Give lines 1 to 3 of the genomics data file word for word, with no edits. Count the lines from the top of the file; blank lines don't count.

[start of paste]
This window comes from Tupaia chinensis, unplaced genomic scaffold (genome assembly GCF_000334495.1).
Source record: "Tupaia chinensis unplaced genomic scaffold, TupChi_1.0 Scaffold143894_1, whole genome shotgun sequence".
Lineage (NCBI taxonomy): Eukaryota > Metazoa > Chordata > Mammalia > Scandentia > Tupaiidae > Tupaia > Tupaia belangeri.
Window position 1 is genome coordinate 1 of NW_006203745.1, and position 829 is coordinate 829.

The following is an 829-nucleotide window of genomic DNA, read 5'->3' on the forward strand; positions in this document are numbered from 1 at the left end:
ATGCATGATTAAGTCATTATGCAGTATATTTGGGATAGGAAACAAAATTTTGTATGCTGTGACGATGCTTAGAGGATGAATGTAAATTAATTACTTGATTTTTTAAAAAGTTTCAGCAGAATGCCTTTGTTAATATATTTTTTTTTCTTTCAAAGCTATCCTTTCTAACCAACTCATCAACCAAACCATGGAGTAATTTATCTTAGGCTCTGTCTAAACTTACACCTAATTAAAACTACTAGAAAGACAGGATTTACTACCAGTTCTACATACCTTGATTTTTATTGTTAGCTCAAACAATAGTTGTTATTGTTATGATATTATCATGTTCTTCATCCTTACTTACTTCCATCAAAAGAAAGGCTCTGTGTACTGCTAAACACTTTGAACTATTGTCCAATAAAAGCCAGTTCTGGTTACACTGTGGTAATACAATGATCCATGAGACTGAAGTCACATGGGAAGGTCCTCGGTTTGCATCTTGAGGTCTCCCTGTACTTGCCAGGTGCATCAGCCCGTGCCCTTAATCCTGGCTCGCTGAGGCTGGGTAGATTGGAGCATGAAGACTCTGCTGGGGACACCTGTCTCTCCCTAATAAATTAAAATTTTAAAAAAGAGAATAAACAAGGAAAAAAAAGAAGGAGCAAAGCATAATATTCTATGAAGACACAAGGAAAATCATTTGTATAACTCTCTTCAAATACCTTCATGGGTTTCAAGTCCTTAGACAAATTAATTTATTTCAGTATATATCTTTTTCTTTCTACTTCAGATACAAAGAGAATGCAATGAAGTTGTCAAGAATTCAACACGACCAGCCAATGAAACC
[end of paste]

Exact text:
This window comes from Tupaia chinensis, unplaced genomic scaffold (genome assembly GCF_000334495.1).
Source record: "Tupaia chinensis unplaced genomic scaffold, TupChi_1.0 Scaffold143894_1, whole genome shotgun sequence".
Lineage (NCBI taxonomy): Eukaryota > Metazoa > Chordata > Mammalia > Scandentia > Tupaiidae > Tupaia > Tupaia belangeri.